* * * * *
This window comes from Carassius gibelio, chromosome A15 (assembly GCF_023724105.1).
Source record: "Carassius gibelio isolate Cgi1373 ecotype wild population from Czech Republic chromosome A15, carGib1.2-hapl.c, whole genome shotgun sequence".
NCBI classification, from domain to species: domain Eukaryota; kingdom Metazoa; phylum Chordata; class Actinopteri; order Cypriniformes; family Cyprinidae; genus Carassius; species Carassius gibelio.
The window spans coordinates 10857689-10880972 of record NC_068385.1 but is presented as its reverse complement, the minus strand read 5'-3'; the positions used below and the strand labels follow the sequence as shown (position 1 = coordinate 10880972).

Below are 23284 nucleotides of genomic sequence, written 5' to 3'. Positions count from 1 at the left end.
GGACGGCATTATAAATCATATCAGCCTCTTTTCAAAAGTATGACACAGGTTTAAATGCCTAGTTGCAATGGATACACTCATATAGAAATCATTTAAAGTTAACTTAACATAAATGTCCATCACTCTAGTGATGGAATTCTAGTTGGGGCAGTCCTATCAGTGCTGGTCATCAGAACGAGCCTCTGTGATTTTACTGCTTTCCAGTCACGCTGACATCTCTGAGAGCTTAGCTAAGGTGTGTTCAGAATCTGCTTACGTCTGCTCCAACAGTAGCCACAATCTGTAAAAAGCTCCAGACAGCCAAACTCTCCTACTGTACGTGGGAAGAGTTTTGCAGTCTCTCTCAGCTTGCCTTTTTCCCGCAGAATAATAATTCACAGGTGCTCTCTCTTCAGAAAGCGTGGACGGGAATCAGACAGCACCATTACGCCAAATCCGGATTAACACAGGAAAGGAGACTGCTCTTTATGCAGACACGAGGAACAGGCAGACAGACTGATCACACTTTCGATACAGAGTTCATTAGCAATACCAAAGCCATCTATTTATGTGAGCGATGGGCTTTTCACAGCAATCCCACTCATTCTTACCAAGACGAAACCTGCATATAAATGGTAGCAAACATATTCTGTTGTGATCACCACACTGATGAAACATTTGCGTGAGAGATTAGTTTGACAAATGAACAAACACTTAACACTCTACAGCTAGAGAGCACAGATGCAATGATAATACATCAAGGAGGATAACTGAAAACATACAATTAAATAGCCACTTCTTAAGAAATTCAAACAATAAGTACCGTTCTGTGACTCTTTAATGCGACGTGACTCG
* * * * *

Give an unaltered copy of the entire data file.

This window comes from Carassius gibelio, chromosome A15 (assembly GCF_023724105.1).
Source record: "Carassius gibelio isolate Cgi1373 ecotype wild population from Czech Republic chromosome A15, carGib1.2-hapl.c, whole genome shotgun sequence".
NCBI classification, from domain to species: domain Eukaryota; kingdom Metazoa; phylum Chordata; class Actinopteri; order Cypriniformes; family Cyprinidae; genus Carassius; species Carassius gibelio.
The window spans coordinates 10857689-10880972 of record NC_068385.1 but is presented as its reverse complement, the minus strand read 5'-3'; the positions used below and the strand labels follow the sequence as shown (position 1 = coordinate 10880972).

Below are 23284 nucleotides of genomic sequence, written 5' to 3'. Positions count from 1 at the left end.
GGACGGCATTATAAATCATATCAGCCTCTTTTCAAAAGTATGACACAGGTTTAAATGCCTAGTTGCAATGGATACACTCATATAGAAATCATTTAAAGTTAACTTAACATAAATGTCCATCACTCTAGTGATGGAATTCTAGTTGGGGCAGTCCTATCAGTGCTGGTCATCAGAACGAGCCTCTGTGATTTTACTGCTTTCCAGTCACGCTGACATCTCTGAGAGCTTAGCTAAGGTGTGTTCAGAATCTGCTTACGTCTGCTCCAACAGTAGCCACAATCTGTAAAAAGCTCCAGACAGCCAAACTCTCCTACTGTACGTGGGAAGAGTTTTGCAGTCTCTCTCAGCTTGCCTTTTTCCCGCAGAATAATAATTCACAGGTGCTCTCTCTTCAGAAAGCGTGGACGGGAATCAGACAGCACCATTACGCCAAATCCGGATTAACACAGGAAAGGAGACTGCTCTTTATGCAGACACGAGGAACAGGCAGACAGACTGATCACACTTTCGATACAGAGTTCATTAGCAATACCAAAGCCATCTATTTATGTGAGCGATGGGCTTTTCACAGCAATCCCACTCATTCTTACCAAGACGAAACCTGCATATAAATGGTAGCAAACATATTCTGTTGTGATCACCACACTGATGAAACATTTGCGTGAGAGATTAGTTTGACAAATGAACAAACACTTAACACTCTACAGCTAGAGAGCACAGATGCAATGATAATACATCAAGGAGGATAACTGAAAACATACAATTAAATAGCCACTTCTTAAGAAATTCAAACAATAAGTACCGTTCTGTGACTCTTTAATGCGACGTGACTCG